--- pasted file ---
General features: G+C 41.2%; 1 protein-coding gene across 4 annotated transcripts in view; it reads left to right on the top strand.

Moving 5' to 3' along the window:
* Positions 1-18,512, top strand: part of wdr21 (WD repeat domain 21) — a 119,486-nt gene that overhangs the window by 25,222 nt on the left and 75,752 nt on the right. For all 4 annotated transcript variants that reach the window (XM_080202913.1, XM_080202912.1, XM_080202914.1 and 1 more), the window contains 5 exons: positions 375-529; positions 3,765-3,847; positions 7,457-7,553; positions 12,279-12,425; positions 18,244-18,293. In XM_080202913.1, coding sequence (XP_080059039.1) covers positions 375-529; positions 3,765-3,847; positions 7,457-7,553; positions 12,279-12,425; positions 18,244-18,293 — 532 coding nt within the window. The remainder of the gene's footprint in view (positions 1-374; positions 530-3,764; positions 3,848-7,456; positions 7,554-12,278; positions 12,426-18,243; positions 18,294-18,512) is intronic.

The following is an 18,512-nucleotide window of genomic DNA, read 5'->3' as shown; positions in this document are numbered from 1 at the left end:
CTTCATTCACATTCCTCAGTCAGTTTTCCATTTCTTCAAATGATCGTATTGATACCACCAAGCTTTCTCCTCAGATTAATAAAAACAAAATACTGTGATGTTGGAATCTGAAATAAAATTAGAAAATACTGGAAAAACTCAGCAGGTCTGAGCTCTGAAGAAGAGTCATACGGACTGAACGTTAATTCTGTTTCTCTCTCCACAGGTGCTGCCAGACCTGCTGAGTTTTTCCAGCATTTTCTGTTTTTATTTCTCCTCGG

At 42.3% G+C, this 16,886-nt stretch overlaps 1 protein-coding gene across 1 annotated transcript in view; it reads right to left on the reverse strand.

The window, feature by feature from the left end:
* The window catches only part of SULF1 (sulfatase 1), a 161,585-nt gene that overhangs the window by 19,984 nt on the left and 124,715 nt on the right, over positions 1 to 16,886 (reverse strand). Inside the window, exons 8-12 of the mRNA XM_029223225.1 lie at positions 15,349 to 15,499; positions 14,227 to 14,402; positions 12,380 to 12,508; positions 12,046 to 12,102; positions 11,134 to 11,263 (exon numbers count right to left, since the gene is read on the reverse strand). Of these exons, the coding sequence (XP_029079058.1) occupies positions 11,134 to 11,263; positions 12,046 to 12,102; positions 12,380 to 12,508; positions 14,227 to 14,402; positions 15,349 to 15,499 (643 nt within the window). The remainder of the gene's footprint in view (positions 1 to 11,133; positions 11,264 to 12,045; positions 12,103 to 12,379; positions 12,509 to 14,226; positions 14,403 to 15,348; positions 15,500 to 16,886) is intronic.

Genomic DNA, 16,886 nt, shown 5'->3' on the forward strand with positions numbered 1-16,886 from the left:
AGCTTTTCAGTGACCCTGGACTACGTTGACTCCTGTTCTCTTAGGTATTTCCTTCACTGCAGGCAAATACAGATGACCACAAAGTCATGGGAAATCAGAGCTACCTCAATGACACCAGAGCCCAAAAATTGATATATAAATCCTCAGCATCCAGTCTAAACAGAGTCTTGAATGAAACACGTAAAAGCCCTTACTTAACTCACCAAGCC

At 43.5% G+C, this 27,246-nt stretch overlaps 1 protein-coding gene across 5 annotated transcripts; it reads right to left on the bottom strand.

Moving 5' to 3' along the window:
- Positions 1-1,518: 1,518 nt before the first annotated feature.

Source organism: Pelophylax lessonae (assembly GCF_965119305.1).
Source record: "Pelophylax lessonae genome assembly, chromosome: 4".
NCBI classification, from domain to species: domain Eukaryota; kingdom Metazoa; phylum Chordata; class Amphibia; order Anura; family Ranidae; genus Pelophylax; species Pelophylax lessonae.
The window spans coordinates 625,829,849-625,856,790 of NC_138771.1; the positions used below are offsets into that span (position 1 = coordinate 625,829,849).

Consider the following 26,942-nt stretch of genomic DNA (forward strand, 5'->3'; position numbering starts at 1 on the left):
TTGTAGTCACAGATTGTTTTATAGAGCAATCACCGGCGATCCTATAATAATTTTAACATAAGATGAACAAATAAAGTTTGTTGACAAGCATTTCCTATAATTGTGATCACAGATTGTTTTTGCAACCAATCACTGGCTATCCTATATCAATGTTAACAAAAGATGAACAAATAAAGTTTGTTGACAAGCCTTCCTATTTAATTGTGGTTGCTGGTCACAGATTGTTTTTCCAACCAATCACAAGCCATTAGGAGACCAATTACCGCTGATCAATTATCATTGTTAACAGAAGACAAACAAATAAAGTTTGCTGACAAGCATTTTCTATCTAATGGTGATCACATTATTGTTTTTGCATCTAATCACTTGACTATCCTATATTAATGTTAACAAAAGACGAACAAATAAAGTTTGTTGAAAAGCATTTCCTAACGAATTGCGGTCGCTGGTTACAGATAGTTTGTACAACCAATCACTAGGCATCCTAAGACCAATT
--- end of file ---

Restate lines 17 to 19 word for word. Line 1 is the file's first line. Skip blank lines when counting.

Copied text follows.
The window spans coordinates 625,829,849-625,856,790 of NC_138771.1; the positions used below are offsets into that span (position 1 = coordinate 625,829,849).

Consider the following 26,942-nt stretch of genomic DNA (forward strand, 5'->3'; position numbering starts at 1 on the left):
TTGTAGTCACAGATTGTTTTATAGAGCAATCACCGGCGATCCTATAATAATTTTAACATAAGATGAACAAATAAAGTTTGTTGACAAGCATTTCCTATAATTGTGATCACAGATTGTTTTTGCAACCAATCACTGGCTATCCTATATCAATGTTAACAAAAGATGAACAAATAAAGTTTGTTGACAAGCCTTCCTATTTAATTGTGGTTGCTGGTCACAGATTGTTTTTCCAACCAATCACAAGCCATTAGGAGACCAATTACCGCTGATCAATTATCATTGTTAACAGAAGACAAACAAATAAAGTTTGCTGACAAGCATTTTCTATCTAATGGTGATCACATTATTGTTTTTGCATCTAATCACTTGACTATCCTATATTAATGTTAACAAAAGACGAACAAATAAAGTTTGTTGAAAAGCATTTCCTAACGAATTGCGGTCGCTGGTTACAGATAGTTTGTACAACCAATCACTAGGCATCCTAAGACCAATT